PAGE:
In May of 2012, two months before his own termination, plaintiff signed the termination letter provided to Peter Wells (Wells), another of defendant's founders. Plaintiff's termination letter to Wells states, “Year to date, you have accrued nine days of paid time off and used zero days. You were paid for nine accrued unused paid time off days” (plaintiff's dep at 175–176).
Based on plaintiff's own letter to Wells, plaintiff should have known what defendant's vacation policy was. The only reasonable interpretation of the letter signed by plaintiff is that Wells would only be paid for vacation that he accrued during the year of his termination. And, in fact, as plaintiff admits, Wells was not paid for vacation from prior years (see id. at 170–173).
Plaintiff was also copied on correspondence regarding another employee who was not paid for vacation from prior years (id. at 240–246). As with Wells, the employee was expressly informed that defendant only paid for the vacation time accrued during the final year of employment upon the termination of employment (id.).
Consequently, it is undisputed that defendant's vacation policy was to pay only for unused vacation that accrued during the year that an employee was terminated, and that plaintiff was paid in accordance with that policy. Accordingly, the seventh cause of action fails as a matter of law.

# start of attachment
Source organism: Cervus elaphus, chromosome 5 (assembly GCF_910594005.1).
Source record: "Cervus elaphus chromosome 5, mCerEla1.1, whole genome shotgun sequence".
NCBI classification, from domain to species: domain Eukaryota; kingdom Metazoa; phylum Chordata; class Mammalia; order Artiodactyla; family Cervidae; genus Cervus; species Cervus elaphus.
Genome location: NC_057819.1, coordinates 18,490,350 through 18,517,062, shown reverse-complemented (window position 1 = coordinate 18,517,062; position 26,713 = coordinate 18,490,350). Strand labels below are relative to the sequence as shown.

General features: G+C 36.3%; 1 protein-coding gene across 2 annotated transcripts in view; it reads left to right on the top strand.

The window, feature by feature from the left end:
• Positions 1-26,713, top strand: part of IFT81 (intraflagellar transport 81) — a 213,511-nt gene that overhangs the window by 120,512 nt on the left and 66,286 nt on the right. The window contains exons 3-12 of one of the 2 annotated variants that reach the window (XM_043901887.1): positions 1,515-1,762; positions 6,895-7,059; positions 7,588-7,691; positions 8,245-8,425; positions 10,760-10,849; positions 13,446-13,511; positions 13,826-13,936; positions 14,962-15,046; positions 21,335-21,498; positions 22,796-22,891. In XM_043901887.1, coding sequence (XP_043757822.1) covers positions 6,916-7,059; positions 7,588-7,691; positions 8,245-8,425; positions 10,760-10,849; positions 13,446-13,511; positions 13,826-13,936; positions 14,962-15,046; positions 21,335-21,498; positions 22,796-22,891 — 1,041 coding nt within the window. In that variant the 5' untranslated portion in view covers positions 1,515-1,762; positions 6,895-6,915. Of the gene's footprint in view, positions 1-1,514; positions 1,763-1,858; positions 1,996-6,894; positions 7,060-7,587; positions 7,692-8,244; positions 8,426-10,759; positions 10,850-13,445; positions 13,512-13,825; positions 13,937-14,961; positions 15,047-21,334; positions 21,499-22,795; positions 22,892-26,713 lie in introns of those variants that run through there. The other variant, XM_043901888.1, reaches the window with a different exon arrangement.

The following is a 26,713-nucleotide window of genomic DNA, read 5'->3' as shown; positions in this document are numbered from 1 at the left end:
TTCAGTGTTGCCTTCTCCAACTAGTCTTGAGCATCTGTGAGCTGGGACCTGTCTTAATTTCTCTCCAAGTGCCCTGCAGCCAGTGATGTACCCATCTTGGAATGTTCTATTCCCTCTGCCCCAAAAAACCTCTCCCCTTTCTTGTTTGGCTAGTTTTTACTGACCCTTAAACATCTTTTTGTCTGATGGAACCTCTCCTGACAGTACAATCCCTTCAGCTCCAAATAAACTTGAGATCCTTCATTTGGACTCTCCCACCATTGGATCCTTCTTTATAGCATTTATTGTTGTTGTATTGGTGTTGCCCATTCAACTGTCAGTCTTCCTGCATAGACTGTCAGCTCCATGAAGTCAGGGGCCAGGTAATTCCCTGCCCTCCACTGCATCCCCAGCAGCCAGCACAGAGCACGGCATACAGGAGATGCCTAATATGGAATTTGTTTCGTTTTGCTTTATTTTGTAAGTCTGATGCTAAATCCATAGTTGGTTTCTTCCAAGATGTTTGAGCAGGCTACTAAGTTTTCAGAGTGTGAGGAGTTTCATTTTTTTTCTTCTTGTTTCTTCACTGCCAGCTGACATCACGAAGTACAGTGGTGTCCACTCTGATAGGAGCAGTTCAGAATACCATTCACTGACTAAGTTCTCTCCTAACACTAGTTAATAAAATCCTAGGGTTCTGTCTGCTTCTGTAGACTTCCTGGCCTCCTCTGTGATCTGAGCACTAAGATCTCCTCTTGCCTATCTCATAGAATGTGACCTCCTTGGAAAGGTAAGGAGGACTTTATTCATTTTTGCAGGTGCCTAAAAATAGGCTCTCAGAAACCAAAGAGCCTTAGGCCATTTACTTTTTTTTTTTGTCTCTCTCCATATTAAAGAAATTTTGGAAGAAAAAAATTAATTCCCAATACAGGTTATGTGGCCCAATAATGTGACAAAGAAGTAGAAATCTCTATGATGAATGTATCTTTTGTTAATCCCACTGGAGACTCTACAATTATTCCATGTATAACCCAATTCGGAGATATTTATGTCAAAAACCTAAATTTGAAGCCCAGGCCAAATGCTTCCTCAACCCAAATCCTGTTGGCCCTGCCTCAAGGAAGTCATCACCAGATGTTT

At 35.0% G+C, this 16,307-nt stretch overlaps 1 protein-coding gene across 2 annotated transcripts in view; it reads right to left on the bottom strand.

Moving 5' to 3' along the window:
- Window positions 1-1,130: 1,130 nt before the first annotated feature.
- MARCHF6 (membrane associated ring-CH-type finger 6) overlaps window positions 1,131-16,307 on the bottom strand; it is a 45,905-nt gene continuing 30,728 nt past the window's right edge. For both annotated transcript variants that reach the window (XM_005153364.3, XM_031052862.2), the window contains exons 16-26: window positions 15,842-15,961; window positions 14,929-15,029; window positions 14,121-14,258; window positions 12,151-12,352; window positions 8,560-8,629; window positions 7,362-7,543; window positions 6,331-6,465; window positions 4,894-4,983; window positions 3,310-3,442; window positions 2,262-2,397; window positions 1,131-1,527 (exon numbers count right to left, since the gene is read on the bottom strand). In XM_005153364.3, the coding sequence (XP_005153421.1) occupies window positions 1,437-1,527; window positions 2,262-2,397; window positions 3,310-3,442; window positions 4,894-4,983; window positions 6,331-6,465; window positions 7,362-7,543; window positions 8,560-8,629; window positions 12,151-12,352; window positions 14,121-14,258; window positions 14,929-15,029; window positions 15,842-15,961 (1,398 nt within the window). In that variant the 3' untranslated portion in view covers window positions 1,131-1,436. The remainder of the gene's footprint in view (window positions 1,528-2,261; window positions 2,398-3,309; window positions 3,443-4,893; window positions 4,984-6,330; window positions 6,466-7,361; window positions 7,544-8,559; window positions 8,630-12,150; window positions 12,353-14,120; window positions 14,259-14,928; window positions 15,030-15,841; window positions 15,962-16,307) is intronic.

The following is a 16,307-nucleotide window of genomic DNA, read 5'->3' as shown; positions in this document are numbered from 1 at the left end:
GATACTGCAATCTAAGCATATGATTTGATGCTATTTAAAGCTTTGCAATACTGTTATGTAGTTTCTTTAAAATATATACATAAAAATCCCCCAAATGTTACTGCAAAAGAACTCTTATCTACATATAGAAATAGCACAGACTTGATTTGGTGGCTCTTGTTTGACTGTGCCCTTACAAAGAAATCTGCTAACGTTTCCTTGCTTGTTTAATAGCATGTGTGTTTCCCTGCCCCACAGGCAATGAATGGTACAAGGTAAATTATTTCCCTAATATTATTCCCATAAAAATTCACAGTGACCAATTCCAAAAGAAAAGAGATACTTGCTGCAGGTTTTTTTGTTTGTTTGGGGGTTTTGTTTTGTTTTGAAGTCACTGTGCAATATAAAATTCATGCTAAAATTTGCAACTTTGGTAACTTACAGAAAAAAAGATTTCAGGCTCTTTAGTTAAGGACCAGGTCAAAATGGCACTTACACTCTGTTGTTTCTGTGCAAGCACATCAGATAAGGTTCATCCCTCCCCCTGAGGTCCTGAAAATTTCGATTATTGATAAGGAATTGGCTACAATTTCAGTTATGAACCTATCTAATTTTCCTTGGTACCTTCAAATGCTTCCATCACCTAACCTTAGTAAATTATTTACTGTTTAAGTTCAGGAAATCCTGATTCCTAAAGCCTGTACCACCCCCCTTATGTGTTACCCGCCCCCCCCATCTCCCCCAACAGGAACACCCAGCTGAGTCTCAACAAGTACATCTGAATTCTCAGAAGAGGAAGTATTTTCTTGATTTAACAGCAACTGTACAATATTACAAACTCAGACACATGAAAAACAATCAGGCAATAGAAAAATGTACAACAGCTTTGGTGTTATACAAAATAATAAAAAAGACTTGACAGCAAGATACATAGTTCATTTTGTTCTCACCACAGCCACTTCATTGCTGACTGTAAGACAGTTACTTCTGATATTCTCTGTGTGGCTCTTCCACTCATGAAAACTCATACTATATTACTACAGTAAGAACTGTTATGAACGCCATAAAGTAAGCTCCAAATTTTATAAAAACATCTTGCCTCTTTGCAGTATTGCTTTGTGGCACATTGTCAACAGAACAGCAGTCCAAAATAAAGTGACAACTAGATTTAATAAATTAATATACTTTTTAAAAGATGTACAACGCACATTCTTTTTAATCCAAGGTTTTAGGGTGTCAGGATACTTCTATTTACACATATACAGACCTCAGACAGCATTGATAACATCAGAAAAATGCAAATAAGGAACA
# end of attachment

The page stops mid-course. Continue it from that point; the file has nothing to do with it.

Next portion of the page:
In opposition to the motion, and in support of his own motion for summary judgment, plaintiff fails to raise any material issue of disputed fact. Although plaintiff asserts that defendant's “policy was to compensate its employees for accrued but unused vacation time” (complaint, ¶ 157; see also plaintiff's dep at 192–193 [“every single employee that left the company was paid for accrued vacation days, which included those vacation days that carried over from year to year”), this assertion reflects nothing more than plaintiff's subjective belief that defendant permitted its employees to carry over unused vacation time from year to year. This subjective belief, however, is irrelevant, as plaintiff concedes that the Employment Agreement makes no express reference to the carryover of vacation days (see plaintiff's dep at 78). Plaintiff also concedes that he is unaware of any writing reflecting an alleged company policy permitting the carryover of vacation days (id. at 117–118). In fact, plaintiff testified that the first time he even heard of the term “carryover” was during discovery in this action (id. at 25).